Preserves from In a Jam! provide a tasty trip into the past.
When Andrea Duke began selling her homemade preserves at the down-town Parkersburg Point Place Marketplace farmers’ market, she was surprised at how many older gentleman approached her booth. The men would talk of days past, when they would pick fresh fruit with their grandmothers, an experience shared by Duke. This caused Duke to pause: She wasn’t selling just jams and jellies. “I’m selling memories, because grandparents tell stories.” She had found her niche.
Duke’s business, In a Jam!, now produces more than 20 varieties of preserves and jams. That includes unique flavors like salted watermelon jam and heirloom tomato jam, which both feature salt from Malden-based JQ Dickinson Salt-Works. The most popular flavors are elderberry, blackberry, crabapple, and black cherry. She sells her jams and jellies at 15 locations in four-ounce small-batch jars, sealed with a sticker of approval she received from the West Virginia Department of Agriculture in February 2016. This sticker signifies her products are made with homegrown ingredients and, most importantly, it allows her product to be sold at Tamarack in Beckley.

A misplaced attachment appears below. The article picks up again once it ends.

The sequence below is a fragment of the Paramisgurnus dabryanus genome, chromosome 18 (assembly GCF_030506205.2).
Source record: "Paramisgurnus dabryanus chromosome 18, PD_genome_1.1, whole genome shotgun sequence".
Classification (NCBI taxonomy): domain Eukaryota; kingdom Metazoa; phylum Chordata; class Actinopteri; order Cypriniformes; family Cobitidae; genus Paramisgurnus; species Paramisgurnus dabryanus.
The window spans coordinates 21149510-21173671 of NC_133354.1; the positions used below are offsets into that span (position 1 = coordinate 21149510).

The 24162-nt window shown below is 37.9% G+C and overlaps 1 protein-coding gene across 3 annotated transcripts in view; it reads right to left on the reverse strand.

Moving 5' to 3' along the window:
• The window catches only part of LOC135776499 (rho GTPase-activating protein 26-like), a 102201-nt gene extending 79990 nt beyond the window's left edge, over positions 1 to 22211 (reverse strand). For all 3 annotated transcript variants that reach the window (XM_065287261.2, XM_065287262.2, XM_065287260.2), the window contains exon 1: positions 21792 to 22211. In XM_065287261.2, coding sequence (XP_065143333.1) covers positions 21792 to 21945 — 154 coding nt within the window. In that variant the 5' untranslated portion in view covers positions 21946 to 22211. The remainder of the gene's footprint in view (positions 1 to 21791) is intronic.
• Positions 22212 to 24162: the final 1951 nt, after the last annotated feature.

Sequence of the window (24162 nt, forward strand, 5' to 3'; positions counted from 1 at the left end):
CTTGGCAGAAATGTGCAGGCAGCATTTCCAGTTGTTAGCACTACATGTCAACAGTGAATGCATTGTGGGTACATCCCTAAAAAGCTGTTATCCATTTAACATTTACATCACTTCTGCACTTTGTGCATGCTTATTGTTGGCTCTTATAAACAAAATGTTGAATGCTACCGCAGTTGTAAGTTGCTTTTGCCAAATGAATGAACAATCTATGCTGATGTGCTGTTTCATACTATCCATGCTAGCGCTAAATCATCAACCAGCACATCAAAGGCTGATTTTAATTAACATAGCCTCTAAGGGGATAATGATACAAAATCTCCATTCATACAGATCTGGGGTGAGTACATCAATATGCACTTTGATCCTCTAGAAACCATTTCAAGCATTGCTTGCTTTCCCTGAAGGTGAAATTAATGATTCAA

In A Jam! isn’t a one-act circus, however. Duke makes applesauce from local Gala apples. Her grape juice, which Duke will introduce at Fairmont’s Feast of the Seven Fishes Festival on December 10, is made with West Virginia-grown grapes and filtered water.
Although business is good, Duke plans to remain a small-batch company, for fear of losing that homegrown identity. “Farm-to-table is so popular right now and that’s where the appeal lies,” Duke says. A few local farms, such as Wagner’s Fruit Farm in Lowell, Ohio, grow Duke’s ingredients, which she freezes to use in future recipes. The actual jamming process is quite simple: Duke cooks the fruit in a gelling agent called pectin, adding sugar later. The jams are then left to sit, gel, and become edible spreads.
Look for Duke as she travels across the state from market to market. She might be creating preserves, but the one thing she’s really preserving? Memories.
WRITTEN BY CODY ROANE